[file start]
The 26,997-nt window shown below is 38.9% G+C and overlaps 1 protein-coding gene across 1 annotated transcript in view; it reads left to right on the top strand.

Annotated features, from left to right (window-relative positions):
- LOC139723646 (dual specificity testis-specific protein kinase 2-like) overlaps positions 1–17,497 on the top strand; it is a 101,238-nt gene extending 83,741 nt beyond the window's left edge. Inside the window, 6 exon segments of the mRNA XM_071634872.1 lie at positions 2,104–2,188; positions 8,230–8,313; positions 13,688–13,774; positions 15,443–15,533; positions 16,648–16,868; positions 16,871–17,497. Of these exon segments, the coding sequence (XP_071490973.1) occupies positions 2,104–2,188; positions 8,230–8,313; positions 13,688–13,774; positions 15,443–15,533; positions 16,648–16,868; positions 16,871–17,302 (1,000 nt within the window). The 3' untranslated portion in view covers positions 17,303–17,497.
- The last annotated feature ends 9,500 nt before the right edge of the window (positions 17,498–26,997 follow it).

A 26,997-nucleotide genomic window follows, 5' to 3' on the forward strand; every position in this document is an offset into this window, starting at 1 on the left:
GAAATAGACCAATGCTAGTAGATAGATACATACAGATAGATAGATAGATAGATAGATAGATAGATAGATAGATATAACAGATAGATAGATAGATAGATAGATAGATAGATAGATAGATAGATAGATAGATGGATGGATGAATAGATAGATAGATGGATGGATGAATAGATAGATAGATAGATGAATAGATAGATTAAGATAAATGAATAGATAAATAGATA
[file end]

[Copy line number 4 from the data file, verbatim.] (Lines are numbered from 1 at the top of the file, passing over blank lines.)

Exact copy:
- The last annotated feature ends 9,500 nt before the right edge of the window (positions 17,498–26,997 follow it).